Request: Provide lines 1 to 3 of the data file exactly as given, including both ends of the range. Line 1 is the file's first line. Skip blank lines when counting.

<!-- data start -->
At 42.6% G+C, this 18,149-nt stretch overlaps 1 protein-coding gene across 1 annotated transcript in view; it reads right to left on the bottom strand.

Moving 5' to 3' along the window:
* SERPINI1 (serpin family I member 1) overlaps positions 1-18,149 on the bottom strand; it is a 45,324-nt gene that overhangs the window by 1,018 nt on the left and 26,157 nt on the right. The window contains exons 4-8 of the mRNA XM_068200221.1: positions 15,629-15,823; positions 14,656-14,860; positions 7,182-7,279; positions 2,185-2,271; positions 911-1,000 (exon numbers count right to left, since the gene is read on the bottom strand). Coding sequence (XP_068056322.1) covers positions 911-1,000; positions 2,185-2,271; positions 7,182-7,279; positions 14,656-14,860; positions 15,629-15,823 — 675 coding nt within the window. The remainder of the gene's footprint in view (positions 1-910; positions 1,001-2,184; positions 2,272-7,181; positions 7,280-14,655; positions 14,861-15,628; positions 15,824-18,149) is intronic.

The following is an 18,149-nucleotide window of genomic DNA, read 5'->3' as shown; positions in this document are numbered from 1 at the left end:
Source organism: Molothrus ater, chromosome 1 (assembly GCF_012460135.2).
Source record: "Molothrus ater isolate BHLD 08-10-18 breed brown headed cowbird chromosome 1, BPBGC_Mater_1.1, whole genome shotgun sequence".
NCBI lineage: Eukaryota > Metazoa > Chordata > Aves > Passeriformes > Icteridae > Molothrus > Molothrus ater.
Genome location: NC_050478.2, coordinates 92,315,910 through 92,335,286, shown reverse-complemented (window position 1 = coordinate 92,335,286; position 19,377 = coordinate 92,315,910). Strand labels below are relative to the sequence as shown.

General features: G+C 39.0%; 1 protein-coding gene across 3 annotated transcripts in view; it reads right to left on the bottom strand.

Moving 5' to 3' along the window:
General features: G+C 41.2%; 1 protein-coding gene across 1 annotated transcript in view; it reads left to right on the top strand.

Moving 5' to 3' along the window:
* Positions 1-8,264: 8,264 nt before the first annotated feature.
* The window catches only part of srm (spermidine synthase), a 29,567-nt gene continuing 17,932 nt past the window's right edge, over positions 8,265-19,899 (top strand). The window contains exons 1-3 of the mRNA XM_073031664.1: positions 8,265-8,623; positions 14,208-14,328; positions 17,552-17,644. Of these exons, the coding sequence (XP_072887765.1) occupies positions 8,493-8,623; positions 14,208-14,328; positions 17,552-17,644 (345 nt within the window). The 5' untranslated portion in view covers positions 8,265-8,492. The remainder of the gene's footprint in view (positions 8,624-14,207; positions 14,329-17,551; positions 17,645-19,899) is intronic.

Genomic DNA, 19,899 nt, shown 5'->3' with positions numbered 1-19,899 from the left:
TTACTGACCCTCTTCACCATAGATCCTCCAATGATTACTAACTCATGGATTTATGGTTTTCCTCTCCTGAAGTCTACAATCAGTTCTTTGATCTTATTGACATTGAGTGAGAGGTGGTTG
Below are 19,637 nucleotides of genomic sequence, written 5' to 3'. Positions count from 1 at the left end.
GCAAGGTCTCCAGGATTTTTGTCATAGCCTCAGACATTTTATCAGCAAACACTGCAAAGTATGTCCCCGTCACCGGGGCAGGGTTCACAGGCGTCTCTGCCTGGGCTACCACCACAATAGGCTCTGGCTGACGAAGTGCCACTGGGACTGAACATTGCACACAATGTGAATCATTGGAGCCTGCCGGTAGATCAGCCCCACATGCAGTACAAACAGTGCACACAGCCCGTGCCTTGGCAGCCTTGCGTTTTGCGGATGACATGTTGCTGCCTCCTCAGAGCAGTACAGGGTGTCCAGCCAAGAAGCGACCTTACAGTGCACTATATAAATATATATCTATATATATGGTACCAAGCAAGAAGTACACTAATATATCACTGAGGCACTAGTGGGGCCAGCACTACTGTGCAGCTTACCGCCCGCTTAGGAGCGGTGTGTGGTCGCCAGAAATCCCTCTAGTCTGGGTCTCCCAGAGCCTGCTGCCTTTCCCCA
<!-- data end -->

At 42.6% G+C, this 18,149-nt stretch overlaps 1 protein-coding gene across 1 annotated transcript in view; it reads right to left on the bottom strand.

Moving 5' to 3' along the window:
* SERPINI1 (serpin family I member 1) overlaps positions 1-18,149 on the bottom strand; it is a 45,324-nt gene that overhangs the window by 1,018 nt on the left and 26,157 nt on the right. The window contains exons 4-8 of the mRNA XM_068200221.1: positions 15,629-15,823; positions 14,656-14,860; positions 7,182-7,279; positions 2,185-2,271; positions 911-1,000 (exon numbers count right to left, since the gene is read on the bottom strand). Coding sequence (XP_068056322.1) covers positions 911-1,000; positions 2,185-2,271; positions 7,182-7,279; positions 14,656-14,860; positions 15,629-15,823 — 675 coding nt within the window. The remainder of the gene's footprint in view (positions 1-910; positions 1,001-2,184; positions 2,272-7,181; positions 7,280-14,655; positions 14,861-15,628; positions 15,824-18,149) is intronic.